As a business leader, you have refined your skills and experience through years, companies, possibly even countries. You have turned around business lines, departments, and organizations. You have invested in teams, bringing them from satisfactory to exceptional.
Have you ever considered how God might be planning to use these experiences to bring about kingdom restoration?
God’s kingdom is not delineated by tax status or entity type. His glory is evident all over creation, and work is no exception. He is as present in businesses and nonprofits, as he is in working through His church.
Business leaders are uniquely positioned to use their skills to further God’s kingdom. Nonprofits are uniquely positioned to bring about restoration in the lives of their clients. How would individuals, communities, and workplaces be transformed if business leaders started investing in nonprofit leaders?
What if you could mentor a nonprofit leader, just as you have mentored business leaders, and help that nonprofit more effectively meet a need?
Similar to how Maslow’s Hierarchy of Needs describes people’s stages of growth from tangible needs (food, clothing, housing) to intangible desires (love, esteem, self-actualization), the goal of any organization is to move from surviving to thriving. This shift happens through:
- Financial stability
- Maximizing impact
Here are 3 things you can do to improve the lives of others through nonprofit leadership advisory.
1. Mentor the Executive Director toward the nonprofit’s financial stability.
What does nonprofit financial stability mean? In the most basic sense, it means that the nonprofit makes payroll, has steady cash flow, is current on accounts payable, and has sufficient cash on hand.
Similar to a business, strong financial management is the springboard from which all other organizational decisions can be made. However, the majority of nonprofits struggle with becoming financially stable. Often, the financial emphasis is on boosting programs that serve the client, and not on the realities of general operations costs. This results in high staff turnover and executive burnout.
Financial stability allows an Executive Director to shift away from crisis management. They can instead focus their attention on creating a workplace of choice - a place employees will want to stay, developing leaders, and strategizing revenue growth. Improving financial stability strengthens the human capital of the organization. Employees can buy into the long-term: making technology systems improvements, building community partnerships and maintaining the facility well.
Here are a few questions to help determine a nonprofits financial stability:
- Is this organization financially stable?
- Do the employees have faith that the Executive Director and Board are managing the finances effectively?
- What changes could improve the financials?
2. Encourage the nonprofit leader toward program strategies that maximize impact.
Nonprofits measure their success through regular evaluation. Evaluations provide data points that help the organization improve practices, plan for the future, and make necessary changes. There are 5 objectives of an evaluation system:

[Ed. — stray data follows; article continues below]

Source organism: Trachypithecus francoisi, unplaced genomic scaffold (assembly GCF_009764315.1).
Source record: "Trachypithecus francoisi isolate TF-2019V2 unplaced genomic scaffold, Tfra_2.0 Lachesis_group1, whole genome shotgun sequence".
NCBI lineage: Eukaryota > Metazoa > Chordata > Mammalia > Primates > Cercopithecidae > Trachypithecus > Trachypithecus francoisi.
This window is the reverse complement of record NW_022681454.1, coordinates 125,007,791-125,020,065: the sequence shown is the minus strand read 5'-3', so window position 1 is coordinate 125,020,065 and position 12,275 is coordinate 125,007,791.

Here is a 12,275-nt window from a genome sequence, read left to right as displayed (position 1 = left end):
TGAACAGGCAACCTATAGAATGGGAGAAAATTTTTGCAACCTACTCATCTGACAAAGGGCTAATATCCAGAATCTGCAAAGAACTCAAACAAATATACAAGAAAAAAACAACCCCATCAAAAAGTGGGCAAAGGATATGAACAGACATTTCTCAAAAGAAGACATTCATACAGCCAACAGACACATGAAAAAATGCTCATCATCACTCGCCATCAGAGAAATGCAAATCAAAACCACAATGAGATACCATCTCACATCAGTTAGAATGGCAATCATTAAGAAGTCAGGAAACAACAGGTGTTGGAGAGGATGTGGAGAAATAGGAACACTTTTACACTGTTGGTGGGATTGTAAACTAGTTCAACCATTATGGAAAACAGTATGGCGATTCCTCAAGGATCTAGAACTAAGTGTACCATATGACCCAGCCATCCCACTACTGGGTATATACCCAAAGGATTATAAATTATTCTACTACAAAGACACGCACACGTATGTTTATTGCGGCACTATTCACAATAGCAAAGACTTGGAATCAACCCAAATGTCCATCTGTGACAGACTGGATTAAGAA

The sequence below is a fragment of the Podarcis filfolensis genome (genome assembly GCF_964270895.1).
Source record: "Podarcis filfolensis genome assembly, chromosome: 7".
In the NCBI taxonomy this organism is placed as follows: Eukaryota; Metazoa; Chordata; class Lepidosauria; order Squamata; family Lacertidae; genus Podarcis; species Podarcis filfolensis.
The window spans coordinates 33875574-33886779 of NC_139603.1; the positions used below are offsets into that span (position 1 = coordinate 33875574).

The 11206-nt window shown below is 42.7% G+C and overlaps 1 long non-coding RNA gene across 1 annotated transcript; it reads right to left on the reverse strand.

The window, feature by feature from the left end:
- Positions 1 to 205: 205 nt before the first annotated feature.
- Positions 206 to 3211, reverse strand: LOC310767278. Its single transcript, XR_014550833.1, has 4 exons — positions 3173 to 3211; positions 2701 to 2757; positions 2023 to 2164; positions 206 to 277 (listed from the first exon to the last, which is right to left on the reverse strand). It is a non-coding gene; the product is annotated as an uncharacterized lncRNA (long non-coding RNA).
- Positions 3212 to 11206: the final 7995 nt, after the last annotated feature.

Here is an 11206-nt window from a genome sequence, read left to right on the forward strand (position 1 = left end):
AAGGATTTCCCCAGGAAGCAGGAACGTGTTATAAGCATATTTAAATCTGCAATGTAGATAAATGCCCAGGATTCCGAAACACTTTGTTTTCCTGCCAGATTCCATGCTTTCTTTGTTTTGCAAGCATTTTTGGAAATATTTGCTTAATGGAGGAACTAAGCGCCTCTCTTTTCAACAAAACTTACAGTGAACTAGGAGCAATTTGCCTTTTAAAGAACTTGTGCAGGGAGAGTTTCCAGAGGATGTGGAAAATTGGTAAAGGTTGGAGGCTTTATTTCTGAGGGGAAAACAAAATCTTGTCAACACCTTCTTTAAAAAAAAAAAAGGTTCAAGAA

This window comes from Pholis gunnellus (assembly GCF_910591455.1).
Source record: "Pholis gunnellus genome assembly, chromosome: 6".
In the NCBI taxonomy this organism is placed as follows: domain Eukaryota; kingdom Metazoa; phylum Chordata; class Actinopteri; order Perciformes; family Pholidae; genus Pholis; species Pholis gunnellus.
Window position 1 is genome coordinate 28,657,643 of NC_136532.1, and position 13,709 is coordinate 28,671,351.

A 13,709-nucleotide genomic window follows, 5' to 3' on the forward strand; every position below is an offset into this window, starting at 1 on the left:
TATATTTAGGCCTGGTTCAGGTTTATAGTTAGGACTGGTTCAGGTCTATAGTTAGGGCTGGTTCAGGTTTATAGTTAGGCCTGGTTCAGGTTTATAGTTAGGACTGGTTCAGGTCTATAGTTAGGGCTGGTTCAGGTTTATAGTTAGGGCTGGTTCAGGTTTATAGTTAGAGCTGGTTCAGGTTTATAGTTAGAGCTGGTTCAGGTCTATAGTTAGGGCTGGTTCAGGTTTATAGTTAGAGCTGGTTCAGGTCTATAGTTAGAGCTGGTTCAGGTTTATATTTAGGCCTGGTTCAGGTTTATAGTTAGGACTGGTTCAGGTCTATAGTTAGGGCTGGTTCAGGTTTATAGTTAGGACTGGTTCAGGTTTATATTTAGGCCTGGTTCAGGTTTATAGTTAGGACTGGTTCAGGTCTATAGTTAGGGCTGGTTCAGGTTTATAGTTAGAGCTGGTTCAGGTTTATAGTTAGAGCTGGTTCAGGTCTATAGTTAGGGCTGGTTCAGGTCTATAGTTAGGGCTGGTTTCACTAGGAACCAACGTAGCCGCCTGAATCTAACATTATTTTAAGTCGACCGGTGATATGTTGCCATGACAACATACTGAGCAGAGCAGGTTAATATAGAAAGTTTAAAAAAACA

- Gather information to systematically enhance the program
- Ensure accountability at the programs-level
- Monitor progress toward the goals of the nonprofit
- Communicate internally to the Board
- Communicate externally to future funders and the community at large.
The evaluation process is designed to be quite robust, but many times it becomes an item buried on a check list. Encouraging leadership to maintain focus and continually assess return on investment and program impact will lead to a better organization and a better community.
Questions to help nonprofits identify strategies to maximize impact:
- How does the current year’s performance compare to the benchmark?
- Could changing the current delivery model improve service or communication?
- What is the most effective program the nonprofit offers? The least?
- Is the program answering the problem that it was created to solve?
3. Encourage a “fail fast” mentality within the organization.
Encourage the Executive Director to be willing and able to change what the organization does and how it does it. Data and information is only as good as the analysis of the decision maker looking at it.
Flexibility, lean thinking, and agile methodology at the head of the organization will cascade throughout the team, spurring creativity and the willingness to innovate. Introducing startup go-to resources like TED talks, Fast Company magazine, Harvard Business Review, along with encouragement from a seasoned business leader can positively challenge and transform the status quo.
Questions for nonprofits to develop a “fail fast” mentality:
- Do the core values of the organization reflect a culture of trust and flexibility?
- Does the Director prioritize questioning the status quo?
- When was the last innovative change made?
- What can nonprofits learn from businesses?
Too many nonprofits have questions, but no community or mentor to process them with. Meanwhile, business leaders have answers, but are often lacking beneficiaries of their knowledge and expertise.
I am the Program Manager for For the City Ventures. Professionally, I've worked in management consulting, tech, and e-commerce. I earned an MBA from the University of Texas-Austin, and a double major in History and Political Science from Hillsdale College. I live in Austin with my husband and three kids. On the weekends, you can find us doing home improvements or soaking up all the fun that Austin has to offer.